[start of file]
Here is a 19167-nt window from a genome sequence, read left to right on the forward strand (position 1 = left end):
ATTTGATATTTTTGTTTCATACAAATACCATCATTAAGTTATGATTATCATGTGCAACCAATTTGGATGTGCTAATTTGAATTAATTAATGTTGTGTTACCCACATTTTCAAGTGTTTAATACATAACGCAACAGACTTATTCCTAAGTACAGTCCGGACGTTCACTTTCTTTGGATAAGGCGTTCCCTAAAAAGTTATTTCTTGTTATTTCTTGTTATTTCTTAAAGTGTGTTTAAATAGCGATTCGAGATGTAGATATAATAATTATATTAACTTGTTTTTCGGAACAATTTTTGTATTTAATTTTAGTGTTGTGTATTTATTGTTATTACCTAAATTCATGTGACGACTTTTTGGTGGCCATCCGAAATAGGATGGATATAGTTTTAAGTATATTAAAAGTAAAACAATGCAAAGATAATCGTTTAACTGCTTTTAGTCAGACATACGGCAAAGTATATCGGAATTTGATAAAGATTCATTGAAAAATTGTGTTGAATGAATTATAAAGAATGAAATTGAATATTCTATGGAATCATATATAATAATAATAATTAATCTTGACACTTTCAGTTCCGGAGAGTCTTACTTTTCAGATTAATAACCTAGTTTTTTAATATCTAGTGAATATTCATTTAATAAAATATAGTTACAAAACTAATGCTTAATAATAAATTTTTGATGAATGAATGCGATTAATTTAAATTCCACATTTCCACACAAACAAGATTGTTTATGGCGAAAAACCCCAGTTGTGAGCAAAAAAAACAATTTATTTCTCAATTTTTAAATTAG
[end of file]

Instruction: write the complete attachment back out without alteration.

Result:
Here is a 19167-nt window from a genome sequence, read left to right on the forward strand (position 1 = left end):
ATTTGATATTTTTGTTTCATACAAATACCATCATTAAGTTATGATTATCATGTGCAACCAATTTGGATGTGCTAATTTGAATTAATTAATGTTGTGTTACCCACATTTTCAAGTGTTTAATACATAACGCAACAGACTTATTCCTAAGTACAGTCCGGACGTTCACTTTCTTTGGATAAGGCGTTCCCTAAAAAGTTATTTCTTGTTATTTCTTGTTATTTCTTAAAGTGTGTTTAAATAGCGATTCGAGATGTAGATATAATAATTATATTAACTTGTTTTTCGGAACAATTTTTGTATTTAATTTTAGTGTTGTGTATTTATTGTTATTACCTAAATTCATGTGACGACTTTTTGGTGGCCATCCGAAATAGGATGGATATAGTTTTAAGTATATTAAAAGTAAAACAATGCAAAGATAATCGTTTAACTGCTTTTAGTCAGACATACGGCAAAGTATATCGGAATTTGATAAAGATTCATTGAAAAATTGTGTTGAATGAATTATAAAGAATGAAATTGAATATTCTATGGAATCATATATAATAATAATAATTAATCTTGACACTTTCAGTTCCGGAGAGTCTTACTTTTCAGATTAATAACCTAGTTTTTTAATATCTAGTGAATATTCATTTAATAAAATATAGTTACAAAACTAATGCTTAATAATAAATTTTTGATGAATGAATGCGATTAATTTAAATTCCACATTTCCACACAAACAAGATTGTTTATGGCGAAAAACCCCAGTTGTGAGCAAAAAAAACAATTTATTTCTCAATTTTTAAATTAG